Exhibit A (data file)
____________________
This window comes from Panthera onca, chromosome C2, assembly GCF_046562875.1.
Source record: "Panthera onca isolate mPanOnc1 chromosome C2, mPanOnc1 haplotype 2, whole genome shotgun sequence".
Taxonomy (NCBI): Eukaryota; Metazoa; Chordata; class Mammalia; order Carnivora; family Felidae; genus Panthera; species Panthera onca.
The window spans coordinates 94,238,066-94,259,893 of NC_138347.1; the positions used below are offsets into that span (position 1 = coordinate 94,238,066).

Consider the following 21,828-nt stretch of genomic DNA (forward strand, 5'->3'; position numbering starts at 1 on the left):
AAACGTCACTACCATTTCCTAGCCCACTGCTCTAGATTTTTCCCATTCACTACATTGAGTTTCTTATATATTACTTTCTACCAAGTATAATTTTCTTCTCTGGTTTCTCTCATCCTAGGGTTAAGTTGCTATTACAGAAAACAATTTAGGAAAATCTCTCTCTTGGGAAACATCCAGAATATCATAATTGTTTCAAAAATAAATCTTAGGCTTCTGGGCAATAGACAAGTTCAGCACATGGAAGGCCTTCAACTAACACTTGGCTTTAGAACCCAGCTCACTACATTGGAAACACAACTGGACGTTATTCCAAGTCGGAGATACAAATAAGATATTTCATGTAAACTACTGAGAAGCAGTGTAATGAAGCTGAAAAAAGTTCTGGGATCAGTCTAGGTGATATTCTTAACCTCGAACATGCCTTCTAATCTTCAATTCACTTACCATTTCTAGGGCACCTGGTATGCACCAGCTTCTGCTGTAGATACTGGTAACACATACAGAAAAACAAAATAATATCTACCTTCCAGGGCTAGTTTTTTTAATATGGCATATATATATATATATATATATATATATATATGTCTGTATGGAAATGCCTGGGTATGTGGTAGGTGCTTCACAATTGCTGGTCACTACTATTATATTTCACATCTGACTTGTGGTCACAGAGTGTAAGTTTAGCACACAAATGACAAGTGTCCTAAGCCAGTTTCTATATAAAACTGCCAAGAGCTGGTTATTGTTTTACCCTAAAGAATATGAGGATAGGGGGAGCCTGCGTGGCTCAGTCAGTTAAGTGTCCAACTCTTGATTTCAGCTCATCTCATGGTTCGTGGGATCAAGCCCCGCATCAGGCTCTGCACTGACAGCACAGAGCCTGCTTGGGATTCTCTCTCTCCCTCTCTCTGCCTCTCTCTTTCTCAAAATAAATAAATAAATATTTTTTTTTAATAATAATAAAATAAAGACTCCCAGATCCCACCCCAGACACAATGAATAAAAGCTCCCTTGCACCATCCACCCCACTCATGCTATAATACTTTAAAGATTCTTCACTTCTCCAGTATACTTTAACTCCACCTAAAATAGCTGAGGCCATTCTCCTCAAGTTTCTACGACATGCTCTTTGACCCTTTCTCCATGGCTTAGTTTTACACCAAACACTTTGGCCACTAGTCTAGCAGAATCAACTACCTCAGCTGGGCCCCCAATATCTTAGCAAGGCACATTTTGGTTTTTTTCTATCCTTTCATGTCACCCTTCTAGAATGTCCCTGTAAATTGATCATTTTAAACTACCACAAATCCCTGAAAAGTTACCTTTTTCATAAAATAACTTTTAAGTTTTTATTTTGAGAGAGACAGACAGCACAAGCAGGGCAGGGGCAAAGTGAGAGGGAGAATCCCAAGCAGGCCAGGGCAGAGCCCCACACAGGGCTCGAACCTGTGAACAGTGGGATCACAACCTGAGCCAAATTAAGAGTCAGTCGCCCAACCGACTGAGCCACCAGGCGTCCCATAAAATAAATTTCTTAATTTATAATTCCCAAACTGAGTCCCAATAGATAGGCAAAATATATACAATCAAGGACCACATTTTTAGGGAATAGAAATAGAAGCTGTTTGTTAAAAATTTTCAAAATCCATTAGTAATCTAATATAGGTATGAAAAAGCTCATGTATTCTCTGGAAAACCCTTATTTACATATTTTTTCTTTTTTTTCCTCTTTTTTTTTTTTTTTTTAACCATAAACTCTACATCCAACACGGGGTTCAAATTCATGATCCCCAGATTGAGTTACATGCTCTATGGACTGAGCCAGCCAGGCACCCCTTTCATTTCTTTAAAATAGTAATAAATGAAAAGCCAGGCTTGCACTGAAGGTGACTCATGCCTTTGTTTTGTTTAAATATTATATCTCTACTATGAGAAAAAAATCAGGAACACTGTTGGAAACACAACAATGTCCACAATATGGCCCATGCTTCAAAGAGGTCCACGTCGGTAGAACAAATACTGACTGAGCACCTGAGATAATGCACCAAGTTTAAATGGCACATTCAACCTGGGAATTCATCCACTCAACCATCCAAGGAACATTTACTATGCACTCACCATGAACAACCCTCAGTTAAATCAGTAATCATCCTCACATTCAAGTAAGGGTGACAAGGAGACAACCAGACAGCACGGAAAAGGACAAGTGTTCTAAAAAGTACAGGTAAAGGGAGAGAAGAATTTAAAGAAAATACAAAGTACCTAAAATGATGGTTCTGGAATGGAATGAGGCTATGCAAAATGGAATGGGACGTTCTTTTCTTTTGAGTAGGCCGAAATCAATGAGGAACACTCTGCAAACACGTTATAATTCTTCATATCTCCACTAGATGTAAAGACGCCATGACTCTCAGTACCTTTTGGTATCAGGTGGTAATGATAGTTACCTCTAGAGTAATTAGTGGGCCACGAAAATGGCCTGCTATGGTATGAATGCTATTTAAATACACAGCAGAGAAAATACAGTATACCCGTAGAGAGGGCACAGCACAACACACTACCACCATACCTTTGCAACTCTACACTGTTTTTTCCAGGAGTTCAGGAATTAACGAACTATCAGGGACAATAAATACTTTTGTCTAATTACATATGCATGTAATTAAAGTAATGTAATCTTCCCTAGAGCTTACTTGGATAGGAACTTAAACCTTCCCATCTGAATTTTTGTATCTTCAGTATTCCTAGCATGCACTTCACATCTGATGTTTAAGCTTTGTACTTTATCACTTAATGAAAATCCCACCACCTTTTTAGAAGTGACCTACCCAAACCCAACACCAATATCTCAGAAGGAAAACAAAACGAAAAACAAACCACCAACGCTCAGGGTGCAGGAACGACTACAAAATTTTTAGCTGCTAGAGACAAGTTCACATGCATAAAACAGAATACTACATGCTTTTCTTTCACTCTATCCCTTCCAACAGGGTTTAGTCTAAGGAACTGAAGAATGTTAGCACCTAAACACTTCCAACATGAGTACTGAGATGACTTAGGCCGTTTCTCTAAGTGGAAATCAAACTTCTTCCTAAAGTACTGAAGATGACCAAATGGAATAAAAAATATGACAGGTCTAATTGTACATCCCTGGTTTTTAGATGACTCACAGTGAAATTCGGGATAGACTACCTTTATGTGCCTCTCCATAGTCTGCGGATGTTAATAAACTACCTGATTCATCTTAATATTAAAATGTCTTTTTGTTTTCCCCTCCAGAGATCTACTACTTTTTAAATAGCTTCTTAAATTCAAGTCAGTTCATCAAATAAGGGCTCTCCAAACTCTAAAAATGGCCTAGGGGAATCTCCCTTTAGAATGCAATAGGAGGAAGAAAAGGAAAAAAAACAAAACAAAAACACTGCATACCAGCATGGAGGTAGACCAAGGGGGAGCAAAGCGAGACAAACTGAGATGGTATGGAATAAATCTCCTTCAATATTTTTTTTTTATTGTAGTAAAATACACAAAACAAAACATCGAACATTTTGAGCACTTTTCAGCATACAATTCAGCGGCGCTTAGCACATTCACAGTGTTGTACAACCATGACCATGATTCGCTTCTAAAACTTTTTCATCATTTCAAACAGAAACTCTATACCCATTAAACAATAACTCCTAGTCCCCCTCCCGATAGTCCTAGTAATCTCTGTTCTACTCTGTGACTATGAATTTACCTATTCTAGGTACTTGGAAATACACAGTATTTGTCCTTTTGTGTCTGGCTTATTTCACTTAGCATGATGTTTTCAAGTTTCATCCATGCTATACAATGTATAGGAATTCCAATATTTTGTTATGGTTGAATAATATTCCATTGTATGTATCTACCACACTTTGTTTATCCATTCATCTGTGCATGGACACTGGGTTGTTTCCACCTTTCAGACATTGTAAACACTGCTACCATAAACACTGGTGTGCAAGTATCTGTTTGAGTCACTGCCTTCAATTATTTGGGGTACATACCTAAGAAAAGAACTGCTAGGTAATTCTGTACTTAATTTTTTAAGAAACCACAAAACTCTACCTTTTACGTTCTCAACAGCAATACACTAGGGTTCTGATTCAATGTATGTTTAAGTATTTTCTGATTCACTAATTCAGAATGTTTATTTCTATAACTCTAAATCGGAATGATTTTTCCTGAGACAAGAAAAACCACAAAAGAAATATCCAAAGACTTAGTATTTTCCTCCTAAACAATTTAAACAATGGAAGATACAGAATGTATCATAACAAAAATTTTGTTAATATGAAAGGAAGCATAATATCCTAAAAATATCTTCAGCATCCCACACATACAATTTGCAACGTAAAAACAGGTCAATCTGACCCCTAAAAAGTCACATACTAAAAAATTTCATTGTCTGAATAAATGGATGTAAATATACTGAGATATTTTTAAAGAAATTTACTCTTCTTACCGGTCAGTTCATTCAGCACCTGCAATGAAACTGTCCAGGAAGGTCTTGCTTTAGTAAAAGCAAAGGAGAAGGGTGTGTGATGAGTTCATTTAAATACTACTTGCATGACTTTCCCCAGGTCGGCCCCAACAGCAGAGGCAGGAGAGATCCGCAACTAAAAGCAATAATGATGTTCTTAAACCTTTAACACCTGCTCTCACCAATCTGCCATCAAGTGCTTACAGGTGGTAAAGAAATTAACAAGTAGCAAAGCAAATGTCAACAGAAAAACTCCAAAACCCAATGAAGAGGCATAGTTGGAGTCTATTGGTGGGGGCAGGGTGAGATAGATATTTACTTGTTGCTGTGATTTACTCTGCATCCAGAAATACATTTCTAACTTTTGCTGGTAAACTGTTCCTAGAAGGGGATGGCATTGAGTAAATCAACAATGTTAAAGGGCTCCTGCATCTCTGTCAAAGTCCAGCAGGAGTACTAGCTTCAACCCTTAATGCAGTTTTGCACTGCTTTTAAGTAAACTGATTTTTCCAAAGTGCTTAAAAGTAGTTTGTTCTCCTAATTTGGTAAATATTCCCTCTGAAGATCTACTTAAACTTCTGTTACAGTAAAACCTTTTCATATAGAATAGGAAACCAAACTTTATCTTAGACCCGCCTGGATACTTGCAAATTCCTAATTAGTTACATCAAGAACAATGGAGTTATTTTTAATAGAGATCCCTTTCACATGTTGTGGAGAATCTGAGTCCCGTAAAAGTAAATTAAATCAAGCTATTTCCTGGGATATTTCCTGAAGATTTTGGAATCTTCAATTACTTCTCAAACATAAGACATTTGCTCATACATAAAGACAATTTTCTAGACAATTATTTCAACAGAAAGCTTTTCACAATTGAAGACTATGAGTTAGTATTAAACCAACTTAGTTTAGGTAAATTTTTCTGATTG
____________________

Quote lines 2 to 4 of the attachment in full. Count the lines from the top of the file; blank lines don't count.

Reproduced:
Source record: "Panthera onca isolate mPanOnc1 chromosome C2, mPanOnc1 haplotype 2, whole genome shotgun sequence".
Taxonomy (NCBI): Eukaryota; Metazoa; Chordata; class Mammalia; order Carnivora; family Felidae; genus Panthera; species Panthera onca.
The window spans coordinates 94,238,066-94,259,893 of NC_138347.1; the positions used below are offsets into that span (position 1 = coordinate 94,238,066).